Capus is collaborating with two political pros on an awareness campaign for the band that enthralled him when he attended their concert as a 16-year-old in Philadelphia in 1979.
The team is already halfway there: Yes is one of 16 candidates for enshrinement next year, its first time nominated.
"I don't want people to think I've completely lost my mind," said Capus, who after leaving NBC last spring has done consulting work in communications and plans to teach journalism and management. "This isn't my new career. I've got the luxury of some time on my hands and the ability to do some projects that I believe in and have some fun doing."
Capus' enthusiasm is no secret to those who know him. NBC got Yes members to film a salute for his going-away party. A reporter covering a rock hall induction a few years ago was surprised by an aggrieved email from Capus about Yes being overlooked.
"They're all great musicians," said Capus, who's taking bass guitar lessons. "Nobody sounds like Yes does. They've got their own unique sound. They've kind of been the soundtrack to my life."
He was contacted by Republican consultant John Brabender and Tad Devine, a Democrat, to join their effort.
"Maybe we should just play Yes music in the halls of Congress," quipped an amused Chris Squire, Yes bass player.
The political team's first step was to hire an opposition researcher—not to bash Deep Purple or the Moody Blues, but to find out what's been holding Yes back.
The rock hall hasn't exactly embraced 1970s era progressive rock, and even convened a committee to research the genre and see if it has been overlooked. The induction of Rush this year is seen as a sign the logjam may be breaking.
The campaign hopes to build a groundswell among fans and tapped Capus to produce a film extolling Yes' virtues to rock hall voters. Capus attended a "Yestival" in New Jersey and went to Cleveland with the band to conduct interviews.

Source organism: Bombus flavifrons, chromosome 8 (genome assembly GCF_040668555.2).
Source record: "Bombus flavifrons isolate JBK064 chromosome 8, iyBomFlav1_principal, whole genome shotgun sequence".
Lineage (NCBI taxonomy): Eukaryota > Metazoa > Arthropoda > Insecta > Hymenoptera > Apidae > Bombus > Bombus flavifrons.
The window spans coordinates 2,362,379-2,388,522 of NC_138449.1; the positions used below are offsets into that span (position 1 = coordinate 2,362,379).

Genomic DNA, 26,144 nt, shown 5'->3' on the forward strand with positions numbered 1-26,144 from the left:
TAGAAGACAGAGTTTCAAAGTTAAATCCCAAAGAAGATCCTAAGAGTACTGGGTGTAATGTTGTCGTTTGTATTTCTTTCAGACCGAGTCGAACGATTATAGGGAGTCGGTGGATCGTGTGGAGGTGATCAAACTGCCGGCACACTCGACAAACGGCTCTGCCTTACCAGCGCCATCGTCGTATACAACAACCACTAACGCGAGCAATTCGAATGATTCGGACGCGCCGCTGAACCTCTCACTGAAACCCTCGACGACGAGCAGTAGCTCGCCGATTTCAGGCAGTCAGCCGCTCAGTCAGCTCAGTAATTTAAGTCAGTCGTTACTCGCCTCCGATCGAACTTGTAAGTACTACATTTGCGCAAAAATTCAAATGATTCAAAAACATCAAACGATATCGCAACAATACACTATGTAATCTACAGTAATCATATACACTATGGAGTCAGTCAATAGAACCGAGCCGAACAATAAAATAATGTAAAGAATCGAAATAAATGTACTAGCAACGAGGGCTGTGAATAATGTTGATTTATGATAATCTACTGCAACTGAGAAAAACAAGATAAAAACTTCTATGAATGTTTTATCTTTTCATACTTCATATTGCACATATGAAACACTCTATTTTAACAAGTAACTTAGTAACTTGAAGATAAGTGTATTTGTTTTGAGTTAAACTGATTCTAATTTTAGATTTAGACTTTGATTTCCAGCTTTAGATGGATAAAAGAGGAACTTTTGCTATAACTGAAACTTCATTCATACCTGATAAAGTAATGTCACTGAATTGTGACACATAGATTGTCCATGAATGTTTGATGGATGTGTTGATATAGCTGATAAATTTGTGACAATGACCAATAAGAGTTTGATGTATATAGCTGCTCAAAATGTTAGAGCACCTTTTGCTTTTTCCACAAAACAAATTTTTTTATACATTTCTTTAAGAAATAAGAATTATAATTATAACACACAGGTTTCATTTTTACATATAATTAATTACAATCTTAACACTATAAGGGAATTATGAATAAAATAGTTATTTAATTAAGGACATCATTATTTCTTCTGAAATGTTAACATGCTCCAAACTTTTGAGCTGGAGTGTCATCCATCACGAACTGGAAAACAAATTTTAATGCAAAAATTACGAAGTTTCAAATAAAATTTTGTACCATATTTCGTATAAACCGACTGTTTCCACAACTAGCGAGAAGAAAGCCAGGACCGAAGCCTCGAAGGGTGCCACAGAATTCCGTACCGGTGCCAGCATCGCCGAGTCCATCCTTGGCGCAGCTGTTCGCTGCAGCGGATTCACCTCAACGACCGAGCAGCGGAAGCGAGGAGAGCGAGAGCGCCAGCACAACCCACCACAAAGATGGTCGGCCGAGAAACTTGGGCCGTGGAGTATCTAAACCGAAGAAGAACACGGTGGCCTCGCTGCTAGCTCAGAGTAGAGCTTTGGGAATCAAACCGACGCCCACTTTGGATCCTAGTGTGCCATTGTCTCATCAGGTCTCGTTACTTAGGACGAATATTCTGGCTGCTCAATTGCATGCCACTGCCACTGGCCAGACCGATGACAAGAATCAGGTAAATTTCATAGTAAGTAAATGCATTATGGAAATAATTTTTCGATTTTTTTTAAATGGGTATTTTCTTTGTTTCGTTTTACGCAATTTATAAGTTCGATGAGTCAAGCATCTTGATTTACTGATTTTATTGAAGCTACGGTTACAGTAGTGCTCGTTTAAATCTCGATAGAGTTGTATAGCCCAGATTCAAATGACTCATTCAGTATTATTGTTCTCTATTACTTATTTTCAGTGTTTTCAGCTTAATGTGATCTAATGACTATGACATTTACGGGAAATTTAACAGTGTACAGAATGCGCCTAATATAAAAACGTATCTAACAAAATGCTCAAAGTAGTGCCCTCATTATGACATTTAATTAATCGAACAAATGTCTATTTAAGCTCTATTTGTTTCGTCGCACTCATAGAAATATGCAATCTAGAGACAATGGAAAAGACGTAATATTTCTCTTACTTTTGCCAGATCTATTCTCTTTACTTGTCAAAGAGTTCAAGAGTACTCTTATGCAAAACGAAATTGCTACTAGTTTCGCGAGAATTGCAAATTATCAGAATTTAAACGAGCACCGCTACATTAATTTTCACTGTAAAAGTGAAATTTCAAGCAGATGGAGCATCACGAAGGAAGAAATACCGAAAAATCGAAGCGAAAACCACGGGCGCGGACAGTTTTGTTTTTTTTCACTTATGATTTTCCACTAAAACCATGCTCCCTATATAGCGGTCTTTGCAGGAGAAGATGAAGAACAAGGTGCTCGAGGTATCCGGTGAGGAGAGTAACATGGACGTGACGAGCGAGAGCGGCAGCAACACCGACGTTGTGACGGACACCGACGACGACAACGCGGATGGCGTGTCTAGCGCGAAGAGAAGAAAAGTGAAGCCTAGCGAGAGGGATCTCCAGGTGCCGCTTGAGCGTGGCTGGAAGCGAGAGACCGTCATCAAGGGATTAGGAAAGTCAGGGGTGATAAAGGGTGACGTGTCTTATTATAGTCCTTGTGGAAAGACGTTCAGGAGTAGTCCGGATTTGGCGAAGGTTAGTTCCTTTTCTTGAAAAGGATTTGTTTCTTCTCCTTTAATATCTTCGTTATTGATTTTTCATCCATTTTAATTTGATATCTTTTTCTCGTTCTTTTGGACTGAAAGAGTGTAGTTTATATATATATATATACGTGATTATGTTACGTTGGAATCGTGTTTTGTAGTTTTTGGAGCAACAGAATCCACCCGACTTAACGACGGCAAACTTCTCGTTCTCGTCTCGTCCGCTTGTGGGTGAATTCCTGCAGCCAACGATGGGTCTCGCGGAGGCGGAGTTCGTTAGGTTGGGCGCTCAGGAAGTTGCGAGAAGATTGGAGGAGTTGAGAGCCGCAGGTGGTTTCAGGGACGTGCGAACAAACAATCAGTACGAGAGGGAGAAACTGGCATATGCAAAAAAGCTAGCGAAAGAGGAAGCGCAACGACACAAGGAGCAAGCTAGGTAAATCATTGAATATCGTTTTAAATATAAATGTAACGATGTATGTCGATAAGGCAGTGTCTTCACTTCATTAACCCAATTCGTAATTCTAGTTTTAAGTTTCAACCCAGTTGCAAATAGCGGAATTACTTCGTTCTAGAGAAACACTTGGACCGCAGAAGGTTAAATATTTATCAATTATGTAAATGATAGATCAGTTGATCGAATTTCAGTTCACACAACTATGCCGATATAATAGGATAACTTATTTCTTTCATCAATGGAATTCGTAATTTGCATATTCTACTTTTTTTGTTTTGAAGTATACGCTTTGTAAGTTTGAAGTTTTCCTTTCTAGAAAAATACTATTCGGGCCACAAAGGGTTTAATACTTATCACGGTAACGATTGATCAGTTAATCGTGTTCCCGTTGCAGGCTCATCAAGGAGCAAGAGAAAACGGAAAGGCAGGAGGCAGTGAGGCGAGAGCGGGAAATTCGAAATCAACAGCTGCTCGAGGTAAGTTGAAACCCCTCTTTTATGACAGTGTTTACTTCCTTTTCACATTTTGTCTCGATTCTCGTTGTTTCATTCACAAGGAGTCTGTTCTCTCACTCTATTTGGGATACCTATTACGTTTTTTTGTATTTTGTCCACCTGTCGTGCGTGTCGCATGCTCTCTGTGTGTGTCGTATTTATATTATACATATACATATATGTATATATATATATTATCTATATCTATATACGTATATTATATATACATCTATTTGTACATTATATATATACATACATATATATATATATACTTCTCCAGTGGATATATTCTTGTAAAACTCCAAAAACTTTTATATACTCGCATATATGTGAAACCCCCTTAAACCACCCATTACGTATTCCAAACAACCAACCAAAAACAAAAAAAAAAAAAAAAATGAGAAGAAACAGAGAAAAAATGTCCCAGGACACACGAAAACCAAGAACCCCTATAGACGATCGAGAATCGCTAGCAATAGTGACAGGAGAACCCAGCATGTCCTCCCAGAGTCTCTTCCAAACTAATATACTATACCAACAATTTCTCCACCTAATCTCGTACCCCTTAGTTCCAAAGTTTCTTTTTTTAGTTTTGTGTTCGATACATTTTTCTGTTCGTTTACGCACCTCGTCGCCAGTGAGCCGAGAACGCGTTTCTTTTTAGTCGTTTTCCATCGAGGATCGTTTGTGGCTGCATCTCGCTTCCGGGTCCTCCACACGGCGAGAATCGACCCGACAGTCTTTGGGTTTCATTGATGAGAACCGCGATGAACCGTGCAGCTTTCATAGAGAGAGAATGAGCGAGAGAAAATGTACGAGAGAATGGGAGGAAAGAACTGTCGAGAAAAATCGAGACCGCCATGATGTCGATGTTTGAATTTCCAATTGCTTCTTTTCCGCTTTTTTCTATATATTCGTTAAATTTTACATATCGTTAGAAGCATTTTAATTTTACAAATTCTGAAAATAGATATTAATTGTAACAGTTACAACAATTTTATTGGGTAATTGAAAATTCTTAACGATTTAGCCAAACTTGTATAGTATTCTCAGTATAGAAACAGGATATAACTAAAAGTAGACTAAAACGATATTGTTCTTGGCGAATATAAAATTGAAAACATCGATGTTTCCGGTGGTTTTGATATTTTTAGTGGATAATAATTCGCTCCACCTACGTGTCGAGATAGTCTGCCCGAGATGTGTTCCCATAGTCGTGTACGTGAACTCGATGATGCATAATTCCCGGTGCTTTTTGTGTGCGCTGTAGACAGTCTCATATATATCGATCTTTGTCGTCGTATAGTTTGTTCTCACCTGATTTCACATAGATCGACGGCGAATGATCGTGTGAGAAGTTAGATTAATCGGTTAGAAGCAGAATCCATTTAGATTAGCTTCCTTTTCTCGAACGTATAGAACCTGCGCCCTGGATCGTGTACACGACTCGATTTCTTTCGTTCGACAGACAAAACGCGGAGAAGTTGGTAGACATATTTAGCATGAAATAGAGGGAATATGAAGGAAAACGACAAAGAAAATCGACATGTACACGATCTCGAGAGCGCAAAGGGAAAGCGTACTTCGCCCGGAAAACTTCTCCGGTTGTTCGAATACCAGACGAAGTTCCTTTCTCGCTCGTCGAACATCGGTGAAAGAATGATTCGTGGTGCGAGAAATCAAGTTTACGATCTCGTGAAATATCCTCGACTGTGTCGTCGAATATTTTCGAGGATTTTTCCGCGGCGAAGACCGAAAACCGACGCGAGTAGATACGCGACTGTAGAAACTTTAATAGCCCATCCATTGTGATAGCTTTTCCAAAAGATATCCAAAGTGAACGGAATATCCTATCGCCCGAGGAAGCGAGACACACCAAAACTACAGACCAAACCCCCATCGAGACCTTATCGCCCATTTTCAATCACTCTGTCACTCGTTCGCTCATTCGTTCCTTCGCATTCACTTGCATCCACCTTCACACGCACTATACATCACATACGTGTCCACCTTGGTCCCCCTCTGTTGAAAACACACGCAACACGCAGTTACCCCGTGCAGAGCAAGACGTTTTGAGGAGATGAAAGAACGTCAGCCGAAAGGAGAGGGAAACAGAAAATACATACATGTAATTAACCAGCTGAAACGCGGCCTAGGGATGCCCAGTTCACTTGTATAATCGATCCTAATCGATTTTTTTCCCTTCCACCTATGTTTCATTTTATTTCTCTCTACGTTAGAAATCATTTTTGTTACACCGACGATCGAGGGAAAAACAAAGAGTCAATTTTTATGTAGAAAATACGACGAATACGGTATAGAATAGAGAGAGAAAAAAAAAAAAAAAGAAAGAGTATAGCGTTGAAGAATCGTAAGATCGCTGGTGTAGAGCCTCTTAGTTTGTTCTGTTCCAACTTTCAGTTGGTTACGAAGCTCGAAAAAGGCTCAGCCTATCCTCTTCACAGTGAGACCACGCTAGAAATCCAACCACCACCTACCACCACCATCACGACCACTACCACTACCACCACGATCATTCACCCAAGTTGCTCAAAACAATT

An act is eligible for the hall 25 years after its first release. A 35-member committee decides on nominees each September and ballots are sent to another 700 people, including all living inductees, music executives, musicians and journalists. Usually five to seven acts are inducted each time, said Joel Peresman, president and CEO of the Rock and Roll Hall of Fame Foundation.
Campaigns aren't uncommon, particularly in recent years as the hall has made the public part of the process. Hall and Oates supporters are also gearing up this year. The top five fan vote-getters are included as a single vote among the 700 experts.
"I love the passion," Peresman said. But the hall doesn't publicly identify its voters, preferring they make a judgment unswayed by campaigns.
Squire said Yes appreciates the support. Induction would be nice, even if the band has become accustomed to a bias against prog rock.
"I just accepted it and didn't lose any sleep over it," he said. "We still have a great fan base in the United States and all over the world and have a very enjoyable way to make a living playing to these people."
Capus believes, though. "I think it's only a matter of time before they get in."
EDITOR'S NOTE—David Bauder can be reached at dbauder(at)ap.org or on Twitter(at)dbauder. His work can be found at http://bigstory.ap.org/content/david-bauder.